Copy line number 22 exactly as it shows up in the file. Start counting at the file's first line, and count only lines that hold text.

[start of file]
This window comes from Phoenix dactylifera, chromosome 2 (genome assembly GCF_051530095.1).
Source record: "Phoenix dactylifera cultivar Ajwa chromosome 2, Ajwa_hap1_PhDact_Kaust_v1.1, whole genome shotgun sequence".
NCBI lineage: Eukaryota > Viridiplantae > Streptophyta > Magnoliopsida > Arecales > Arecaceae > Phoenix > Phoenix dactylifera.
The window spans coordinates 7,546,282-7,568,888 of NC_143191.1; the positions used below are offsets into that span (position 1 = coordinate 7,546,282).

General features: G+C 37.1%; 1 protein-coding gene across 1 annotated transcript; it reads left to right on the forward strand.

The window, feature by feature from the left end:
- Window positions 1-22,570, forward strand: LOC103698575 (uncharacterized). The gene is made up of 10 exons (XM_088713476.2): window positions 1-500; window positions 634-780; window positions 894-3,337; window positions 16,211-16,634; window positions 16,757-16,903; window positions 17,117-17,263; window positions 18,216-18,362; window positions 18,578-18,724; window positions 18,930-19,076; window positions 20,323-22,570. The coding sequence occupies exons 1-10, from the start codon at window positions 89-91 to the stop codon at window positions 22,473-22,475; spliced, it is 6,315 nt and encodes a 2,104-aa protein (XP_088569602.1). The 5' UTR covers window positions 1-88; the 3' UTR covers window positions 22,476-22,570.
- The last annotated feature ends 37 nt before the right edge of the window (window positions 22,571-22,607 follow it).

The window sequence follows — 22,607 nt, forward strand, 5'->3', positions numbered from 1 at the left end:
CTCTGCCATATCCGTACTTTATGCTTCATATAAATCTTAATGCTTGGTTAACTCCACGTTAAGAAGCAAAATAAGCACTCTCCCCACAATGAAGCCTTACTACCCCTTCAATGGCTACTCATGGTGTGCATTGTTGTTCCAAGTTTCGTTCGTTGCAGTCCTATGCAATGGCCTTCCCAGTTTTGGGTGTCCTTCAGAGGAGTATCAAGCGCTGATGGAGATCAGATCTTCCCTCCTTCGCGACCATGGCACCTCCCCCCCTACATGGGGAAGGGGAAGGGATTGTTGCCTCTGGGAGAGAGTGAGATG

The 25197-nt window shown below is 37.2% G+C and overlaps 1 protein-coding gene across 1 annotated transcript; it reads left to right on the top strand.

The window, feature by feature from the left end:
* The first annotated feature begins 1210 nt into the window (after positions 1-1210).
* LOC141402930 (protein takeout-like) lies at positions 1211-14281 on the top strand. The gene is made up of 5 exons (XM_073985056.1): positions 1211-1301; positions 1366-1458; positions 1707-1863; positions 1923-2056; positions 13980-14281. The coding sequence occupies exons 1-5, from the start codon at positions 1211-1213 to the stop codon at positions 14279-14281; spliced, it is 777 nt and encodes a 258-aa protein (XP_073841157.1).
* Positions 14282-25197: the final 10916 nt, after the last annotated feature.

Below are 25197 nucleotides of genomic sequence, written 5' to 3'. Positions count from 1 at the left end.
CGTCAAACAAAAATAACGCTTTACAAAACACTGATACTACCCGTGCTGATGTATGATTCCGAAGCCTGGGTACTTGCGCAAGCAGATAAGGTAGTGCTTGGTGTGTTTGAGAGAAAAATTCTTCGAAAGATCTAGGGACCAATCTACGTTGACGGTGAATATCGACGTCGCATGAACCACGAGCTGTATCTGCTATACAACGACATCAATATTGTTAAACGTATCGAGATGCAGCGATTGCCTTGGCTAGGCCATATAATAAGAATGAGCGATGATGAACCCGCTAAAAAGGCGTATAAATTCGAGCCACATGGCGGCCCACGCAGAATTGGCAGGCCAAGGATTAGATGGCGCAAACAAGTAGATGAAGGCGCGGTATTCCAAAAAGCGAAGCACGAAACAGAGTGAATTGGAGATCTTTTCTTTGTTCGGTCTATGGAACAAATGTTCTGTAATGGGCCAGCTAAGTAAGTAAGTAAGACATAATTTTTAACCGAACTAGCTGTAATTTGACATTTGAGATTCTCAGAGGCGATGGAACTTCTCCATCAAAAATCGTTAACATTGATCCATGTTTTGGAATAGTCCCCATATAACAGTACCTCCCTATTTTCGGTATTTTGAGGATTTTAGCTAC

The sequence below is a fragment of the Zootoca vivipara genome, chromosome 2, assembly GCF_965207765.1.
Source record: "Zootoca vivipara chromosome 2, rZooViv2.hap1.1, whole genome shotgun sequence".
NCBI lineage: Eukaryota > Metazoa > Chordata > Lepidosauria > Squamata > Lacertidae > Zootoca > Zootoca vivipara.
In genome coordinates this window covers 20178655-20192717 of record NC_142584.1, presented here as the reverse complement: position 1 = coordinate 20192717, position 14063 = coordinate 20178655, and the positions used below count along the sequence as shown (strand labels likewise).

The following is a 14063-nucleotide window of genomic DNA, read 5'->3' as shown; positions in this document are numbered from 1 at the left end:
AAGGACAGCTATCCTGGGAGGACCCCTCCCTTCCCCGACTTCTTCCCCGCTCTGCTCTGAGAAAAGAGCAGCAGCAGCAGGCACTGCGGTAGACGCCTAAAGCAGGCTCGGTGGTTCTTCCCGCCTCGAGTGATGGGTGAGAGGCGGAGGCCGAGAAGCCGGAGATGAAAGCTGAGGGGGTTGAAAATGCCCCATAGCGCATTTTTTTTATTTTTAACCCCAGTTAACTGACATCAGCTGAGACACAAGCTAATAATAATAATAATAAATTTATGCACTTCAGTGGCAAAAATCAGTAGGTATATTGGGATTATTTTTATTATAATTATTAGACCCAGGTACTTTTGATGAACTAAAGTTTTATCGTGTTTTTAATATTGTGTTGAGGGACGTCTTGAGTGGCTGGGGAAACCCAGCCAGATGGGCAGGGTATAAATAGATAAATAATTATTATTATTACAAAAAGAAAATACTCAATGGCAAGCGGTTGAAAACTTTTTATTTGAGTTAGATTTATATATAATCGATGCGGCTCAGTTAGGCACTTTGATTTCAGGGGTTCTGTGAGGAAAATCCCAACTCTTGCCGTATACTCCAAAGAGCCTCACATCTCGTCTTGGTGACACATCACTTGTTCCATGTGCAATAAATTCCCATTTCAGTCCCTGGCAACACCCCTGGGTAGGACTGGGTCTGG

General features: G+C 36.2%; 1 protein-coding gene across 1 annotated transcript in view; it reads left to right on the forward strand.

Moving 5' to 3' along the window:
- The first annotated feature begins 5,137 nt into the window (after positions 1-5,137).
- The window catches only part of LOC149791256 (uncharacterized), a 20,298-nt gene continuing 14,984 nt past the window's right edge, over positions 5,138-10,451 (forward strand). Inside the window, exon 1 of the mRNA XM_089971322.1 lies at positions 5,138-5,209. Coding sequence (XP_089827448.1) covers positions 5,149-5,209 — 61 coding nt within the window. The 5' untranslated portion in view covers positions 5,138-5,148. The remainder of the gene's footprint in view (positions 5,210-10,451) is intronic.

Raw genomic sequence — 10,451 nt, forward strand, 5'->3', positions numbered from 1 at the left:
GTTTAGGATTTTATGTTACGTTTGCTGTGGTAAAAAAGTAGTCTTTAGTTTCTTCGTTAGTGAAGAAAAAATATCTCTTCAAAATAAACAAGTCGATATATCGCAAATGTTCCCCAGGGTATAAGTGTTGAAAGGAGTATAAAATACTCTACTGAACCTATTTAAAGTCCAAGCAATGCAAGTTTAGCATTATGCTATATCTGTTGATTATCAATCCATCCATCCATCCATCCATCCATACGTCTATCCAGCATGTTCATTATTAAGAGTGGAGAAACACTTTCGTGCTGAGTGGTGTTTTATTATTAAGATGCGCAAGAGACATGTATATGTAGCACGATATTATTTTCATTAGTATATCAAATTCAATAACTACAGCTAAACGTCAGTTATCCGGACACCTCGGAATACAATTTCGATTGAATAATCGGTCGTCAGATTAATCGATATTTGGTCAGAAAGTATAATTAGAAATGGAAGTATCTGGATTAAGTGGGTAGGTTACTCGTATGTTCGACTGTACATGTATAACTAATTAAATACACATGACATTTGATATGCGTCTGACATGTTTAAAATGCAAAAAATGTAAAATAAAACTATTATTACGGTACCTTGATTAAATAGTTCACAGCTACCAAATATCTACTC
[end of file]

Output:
The following is a 14063-nucleotide window of genomic DNA, read 5'->3' as shown; positions in this document are numbered from 1 at the left end: